Last weekend with a house full of dear friends from my old job we decided to explore the local area around Harwich, and despite a rather heavy night fueled with Prosecco and red wine we embarked on an 8 mile walk from Harwich to Wrabness, in the hope that the fresh sea air would blow away the cobwebs (that it did). We had heard great things about Wrabness and were very excited by the prospect that it was home to Grayson Perry’s illustrious house, so what better carrot to have dangled in front of us as we set about the challenge ahead.
We started off in Old Harwich…
where we quickly stumbled across this lovely old book shop, at this rate this walk could take a while!
Distraction over, the walk then takes you along the seafront along to Dovercourt Beach, a white sand, blue flag beach, with pretty beach huts lining the way – much of the time was spent picking out our favourite, a hard choice let me tell you.
These two we my favourite after lots of thought…
The course then takes a more wild route across marsh land reminiscent of the beautiful Norfolk broads.
The Essex Way as it’s called, which was swapped around many a time along the route to the well known phrase “The Only Way Is Essex” then steers you up across farmland and fields, at this time of year awash with startling splashes of yellow from the crops of rape seed along with pretty dandelion clocks. Occasionally we were met by a friendly horse bounding over in the hope of a free snack.
You are then met with the pretty village of Ramsey complete with pub The Castle, but after our rather heavy night it was unanimous a pub could not be stomached at this point in time and we must crack on with the promise of fish and chips at the end.
The path then creeps up from Ramsey until you find yourself in field land peering back over Ramsey windmill. Through fields of wild flowers, lined with hedgerows that promise great blackberry harvests in the Autumn you then meet Wrabness wood. A welcome contrast from the openness and head wind and we found ourselves in an enchanted enclave, filled with carpets of bluebells and snow drops.
As you meander through the wood you suddenly become aware you are alongside the Stour Estuary, idyllic for all kinds of bird and nature watching.
With sore feet and the start of rumbling tummies we were elated to catch a glimpse of the top of Grayson Perry’s house.
As we finished the last few steps along the estuary the path then takes a sharp left and leads you up the hill to Black Boy Lane and the location of Grayson Perry’s House.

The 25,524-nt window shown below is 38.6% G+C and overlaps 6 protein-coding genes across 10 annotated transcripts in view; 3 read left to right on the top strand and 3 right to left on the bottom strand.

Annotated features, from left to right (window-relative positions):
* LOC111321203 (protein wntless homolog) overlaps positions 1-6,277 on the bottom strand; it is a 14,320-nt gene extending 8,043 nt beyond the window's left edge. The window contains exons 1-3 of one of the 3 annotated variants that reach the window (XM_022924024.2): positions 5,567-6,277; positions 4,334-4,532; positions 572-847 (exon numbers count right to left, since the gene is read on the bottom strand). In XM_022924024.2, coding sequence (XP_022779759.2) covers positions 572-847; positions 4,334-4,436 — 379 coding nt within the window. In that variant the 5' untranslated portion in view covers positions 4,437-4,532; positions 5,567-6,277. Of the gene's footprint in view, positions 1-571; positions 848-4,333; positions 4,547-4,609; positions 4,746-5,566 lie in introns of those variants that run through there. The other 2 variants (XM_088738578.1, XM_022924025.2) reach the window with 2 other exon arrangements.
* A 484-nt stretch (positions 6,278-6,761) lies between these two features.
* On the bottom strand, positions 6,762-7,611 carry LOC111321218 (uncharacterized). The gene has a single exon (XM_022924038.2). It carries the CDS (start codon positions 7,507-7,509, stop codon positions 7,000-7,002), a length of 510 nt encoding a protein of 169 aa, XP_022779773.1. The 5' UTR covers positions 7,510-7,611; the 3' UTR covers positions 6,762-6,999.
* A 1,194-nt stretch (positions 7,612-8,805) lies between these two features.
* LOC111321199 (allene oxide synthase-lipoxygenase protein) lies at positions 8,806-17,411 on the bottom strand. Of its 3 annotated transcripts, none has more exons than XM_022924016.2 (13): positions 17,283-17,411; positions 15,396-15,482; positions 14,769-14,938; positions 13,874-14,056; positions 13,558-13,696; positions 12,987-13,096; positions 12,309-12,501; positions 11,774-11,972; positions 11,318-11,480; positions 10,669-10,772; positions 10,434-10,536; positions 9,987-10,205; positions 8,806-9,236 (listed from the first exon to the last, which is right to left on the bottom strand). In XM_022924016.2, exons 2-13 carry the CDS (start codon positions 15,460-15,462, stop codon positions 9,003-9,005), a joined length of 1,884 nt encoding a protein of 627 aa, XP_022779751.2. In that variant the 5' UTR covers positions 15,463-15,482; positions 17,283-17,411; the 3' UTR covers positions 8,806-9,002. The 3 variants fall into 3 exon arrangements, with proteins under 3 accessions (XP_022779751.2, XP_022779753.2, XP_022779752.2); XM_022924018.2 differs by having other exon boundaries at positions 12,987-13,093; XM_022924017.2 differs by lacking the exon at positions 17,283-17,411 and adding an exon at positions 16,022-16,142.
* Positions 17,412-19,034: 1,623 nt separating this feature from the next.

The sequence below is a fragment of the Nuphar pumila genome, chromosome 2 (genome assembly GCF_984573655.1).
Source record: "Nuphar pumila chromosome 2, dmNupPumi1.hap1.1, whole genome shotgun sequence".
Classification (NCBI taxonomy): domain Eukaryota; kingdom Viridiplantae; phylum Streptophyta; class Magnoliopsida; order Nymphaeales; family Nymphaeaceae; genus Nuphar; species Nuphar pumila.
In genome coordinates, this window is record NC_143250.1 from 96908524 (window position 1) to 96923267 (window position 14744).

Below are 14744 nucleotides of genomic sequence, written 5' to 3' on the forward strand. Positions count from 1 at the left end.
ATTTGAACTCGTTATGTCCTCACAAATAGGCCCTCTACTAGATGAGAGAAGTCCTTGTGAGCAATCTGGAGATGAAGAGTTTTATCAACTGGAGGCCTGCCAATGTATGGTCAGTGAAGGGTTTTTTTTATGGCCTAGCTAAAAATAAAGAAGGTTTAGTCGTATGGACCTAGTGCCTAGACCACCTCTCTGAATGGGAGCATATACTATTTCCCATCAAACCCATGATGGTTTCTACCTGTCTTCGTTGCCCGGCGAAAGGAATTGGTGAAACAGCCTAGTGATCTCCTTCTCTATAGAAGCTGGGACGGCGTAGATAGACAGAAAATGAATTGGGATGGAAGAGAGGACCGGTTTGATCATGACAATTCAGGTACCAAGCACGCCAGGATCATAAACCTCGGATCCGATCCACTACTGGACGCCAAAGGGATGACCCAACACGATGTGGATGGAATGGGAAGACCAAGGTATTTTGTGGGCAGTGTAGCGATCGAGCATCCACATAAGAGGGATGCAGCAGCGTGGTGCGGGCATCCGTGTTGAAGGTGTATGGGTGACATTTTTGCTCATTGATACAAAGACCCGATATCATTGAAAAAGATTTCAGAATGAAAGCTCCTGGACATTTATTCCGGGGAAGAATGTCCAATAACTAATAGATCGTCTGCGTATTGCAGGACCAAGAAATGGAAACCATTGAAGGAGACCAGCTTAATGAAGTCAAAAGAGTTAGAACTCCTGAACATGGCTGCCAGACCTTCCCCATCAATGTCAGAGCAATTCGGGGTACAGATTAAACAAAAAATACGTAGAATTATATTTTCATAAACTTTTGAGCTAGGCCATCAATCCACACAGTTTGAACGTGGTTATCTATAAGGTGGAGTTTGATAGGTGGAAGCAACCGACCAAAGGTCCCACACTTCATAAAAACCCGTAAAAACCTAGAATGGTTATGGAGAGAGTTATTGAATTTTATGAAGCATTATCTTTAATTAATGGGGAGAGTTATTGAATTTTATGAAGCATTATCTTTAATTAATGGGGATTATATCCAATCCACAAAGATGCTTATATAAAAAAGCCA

Where you are met with this…..
A House For Essex was designed by Grayson Perry (one of the UK’s leading contemporary artists, winning the Turner Prize in 2003) and FAT Architecture It is both an artwork in itself and the setting for a number of works by Grayson Perry exploring the special character and unique qualities of Essex. The building has been designed to evoke a tradition of wayside and pilgrimage chapels. It belongs to a history of follies, whilst also being deeply of its own time. The house itself doesn’t attempt to blend in with or copy local buildings in the village of Wrabness, instead it stands alone as a unique addition to the countryside. However it remains sympathetic to the site and the area’s sense of remoteness. For example, hand-made tiles relate tonally to the landscape while the building’s simple pitched roof forms echo simple agricultural buildings and farmhouses.
According to Chelmsford born Perry the house is ‘inspired by follies, eccentric homes, shrines and fairy tales. More precisely, though, it’s inspired by a woman called Julie. Born in Canvey Island in 1953, she married refinery worker Dave in her youth and had two children by him before an affair ended their marriage. She subsequently wed Rob, who commissioned this ornate house in her memory after she was knocked down and killed by a curry delivery driver in Colchester.’ It really is quite extraordinary and finished off our beautiful walk nicely along with the promise of fish and chips after the train ride back to Harwich, it was unanimous there would be no round walking trip back!